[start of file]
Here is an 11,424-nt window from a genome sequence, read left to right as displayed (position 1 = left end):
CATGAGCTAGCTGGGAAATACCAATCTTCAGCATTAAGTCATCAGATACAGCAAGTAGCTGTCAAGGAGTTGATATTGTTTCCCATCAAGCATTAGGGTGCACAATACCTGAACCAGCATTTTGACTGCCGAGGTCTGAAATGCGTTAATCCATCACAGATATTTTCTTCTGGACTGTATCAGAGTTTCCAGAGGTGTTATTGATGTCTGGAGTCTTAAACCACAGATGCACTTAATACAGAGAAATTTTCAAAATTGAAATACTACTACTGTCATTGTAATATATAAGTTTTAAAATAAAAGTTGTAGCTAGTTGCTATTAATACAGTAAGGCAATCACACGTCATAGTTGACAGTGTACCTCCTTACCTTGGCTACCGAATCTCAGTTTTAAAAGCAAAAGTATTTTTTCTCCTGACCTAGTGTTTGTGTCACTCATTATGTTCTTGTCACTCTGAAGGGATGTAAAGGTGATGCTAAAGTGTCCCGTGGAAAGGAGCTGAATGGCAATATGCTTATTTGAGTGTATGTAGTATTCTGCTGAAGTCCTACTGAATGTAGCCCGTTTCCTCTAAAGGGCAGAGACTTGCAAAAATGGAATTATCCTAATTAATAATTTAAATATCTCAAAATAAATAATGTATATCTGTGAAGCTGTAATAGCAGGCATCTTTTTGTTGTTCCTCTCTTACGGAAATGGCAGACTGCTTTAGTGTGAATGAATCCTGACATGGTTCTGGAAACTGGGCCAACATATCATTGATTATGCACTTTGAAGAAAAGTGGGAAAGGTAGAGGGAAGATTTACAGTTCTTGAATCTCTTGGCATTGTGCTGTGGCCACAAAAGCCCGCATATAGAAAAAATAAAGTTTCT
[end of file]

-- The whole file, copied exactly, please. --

Here is an 11,424-nt window from a genome sequence, read left to right as displayed (position 1 = left end):
CATGAGCTAGCTGGGAAATACCAATCTTCAGCATTAAGTCATCAGATACAGCAAGTAGCTGTCAAGGAGTTGATATTGTTTCCCATCAAGCATTAGGGTGCACAATACCTGAACCAGCATTTTGACTGCCGAGGTCTGAAATGCGTTAATCCATCACAGATATTTTCTTCTGGACTGTATCAGAGTTTCCAGAGGTGTTATTGATGTCTGGAGTCTTAAACCACAGATGCACTTAATACAGAGAAATTTTCAAAATTGAAATACTACTACTGTCATTGTAATATATAAGTTTTAAAATAAAAGTTGTAGCTAGTTGCTATTAATACAGTAAGGCAATCACACGTCATAGTTGACAGTGTACCTCCTTACCTTGGCTACCGAATCTCAGTTTTAAAAGCAAAAGTATTTTTTCTCCTGACCTAGTGTTTGTGTCACTCATTATGTTCTTGTCACTCTGAAGGGATGTAAAGGTGATGCTAAAGTGTCCCGTGGAAAGGAGCTGAATGGCAATATGCTTATTTGAGTGTATGTAGTATTCTGCTGAAGTCCTACTGAATGTAGCCCGTTTCCTCTAAAGGGCAGAGACTTGCAAAAATGGAATTATCCTAATTAATAATTTAAATATCTCAAAATAAATAATGTATATCTGTGAAGCTGTAATAGCAGGCATCTTTTTGTTGTTCCTCTCTTACGGAAATGGCAGACTGCTTTAGTGTGAATGAATCCTGACATGGTTCTGGAAACTGGGCCAACATATCATTGATTATGCACTTTGAAGAAAAGTGGGAAAGGTAGAGGGAAGATTTACAGTTCTTGAATCTCTTGGCATTGTGCTGTGGCCACAAAAGCCCGCATATAGAAAAAATAAAGTTTCT